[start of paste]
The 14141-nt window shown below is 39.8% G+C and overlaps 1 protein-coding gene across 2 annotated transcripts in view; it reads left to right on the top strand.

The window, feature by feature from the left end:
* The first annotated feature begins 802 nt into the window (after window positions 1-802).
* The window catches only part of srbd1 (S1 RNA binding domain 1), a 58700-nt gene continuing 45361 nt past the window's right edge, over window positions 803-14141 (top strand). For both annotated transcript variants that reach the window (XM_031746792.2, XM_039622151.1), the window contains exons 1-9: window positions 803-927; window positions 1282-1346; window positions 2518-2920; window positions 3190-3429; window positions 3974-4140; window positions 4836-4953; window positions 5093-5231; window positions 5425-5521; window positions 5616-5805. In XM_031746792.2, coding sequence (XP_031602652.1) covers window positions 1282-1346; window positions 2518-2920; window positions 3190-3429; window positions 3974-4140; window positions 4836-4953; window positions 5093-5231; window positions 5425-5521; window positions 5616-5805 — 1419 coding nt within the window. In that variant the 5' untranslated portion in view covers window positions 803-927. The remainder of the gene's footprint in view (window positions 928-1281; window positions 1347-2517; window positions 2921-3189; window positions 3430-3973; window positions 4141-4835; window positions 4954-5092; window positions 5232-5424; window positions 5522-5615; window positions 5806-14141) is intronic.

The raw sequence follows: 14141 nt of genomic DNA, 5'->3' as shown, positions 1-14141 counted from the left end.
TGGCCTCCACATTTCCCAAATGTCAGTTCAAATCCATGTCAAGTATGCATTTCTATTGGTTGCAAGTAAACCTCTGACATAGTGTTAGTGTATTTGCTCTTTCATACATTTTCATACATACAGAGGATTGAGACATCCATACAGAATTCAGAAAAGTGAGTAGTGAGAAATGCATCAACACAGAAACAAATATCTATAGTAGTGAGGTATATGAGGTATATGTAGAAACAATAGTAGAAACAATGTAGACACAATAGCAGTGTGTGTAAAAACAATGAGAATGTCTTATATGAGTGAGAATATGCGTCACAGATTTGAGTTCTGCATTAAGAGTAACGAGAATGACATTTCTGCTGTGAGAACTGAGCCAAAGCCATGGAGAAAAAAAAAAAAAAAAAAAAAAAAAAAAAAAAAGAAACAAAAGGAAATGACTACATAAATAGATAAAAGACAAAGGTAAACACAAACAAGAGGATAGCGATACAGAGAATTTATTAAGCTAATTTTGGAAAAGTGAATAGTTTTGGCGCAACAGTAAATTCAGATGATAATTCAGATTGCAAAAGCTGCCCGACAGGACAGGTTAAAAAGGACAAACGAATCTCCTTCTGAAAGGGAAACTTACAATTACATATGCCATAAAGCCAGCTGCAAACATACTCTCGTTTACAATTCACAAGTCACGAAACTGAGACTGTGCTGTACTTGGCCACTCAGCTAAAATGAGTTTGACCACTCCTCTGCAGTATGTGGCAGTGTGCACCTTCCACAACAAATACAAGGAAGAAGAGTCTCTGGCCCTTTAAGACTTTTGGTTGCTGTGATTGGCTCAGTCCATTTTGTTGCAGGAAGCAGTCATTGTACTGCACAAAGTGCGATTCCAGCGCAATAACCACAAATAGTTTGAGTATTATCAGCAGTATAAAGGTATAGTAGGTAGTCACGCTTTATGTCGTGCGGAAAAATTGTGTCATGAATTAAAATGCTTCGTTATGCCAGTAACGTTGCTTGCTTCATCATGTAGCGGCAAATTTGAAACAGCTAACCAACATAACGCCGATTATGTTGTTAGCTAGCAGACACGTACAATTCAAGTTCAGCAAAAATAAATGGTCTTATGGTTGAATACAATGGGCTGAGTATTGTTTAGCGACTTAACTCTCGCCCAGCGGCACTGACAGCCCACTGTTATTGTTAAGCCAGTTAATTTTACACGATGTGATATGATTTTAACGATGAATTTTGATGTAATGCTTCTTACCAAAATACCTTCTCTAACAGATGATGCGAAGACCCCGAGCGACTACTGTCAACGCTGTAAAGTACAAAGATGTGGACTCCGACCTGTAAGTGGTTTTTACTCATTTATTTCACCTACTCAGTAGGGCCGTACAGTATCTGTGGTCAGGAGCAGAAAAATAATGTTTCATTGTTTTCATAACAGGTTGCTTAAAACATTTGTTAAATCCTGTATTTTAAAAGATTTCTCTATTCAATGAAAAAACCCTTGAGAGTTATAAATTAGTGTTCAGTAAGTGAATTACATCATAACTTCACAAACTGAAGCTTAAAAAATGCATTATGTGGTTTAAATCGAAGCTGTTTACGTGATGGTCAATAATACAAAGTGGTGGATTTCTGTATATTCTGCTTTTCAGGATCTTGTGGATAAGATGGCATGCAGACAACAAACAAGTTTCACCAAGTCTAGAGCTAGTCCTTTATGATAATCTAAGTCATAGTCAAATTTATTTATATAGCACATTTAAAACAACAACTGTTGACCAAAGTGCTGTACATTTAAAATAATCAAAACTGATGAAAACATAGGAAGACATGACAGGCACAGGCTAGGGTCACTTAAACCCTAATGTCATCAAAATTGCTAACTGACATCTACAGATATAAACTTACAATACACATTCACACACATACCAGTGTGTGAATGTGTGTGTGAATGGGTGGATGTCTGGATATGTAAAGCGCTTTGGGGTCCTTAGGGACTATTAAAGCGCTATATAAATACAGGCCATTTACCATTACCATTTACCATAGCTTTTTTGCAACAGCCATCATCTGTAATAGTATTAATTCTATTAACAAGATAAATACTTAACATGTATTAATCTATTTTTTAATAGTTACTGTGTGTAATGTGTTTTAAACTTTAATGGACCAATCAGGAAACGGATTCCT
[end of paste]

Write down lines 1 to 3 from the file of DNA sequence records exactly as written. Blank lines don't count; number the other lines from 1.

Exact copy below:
The 14141-nt window shown below is 39.8% G+C and overlaps 1 protein-coding gene across 2 annotated transcripts in view; it reads left to right on the top strand.

The window, feature by feature from the left end:
* The first annotated feature begins 802 nt into the window (after window positions 1-802).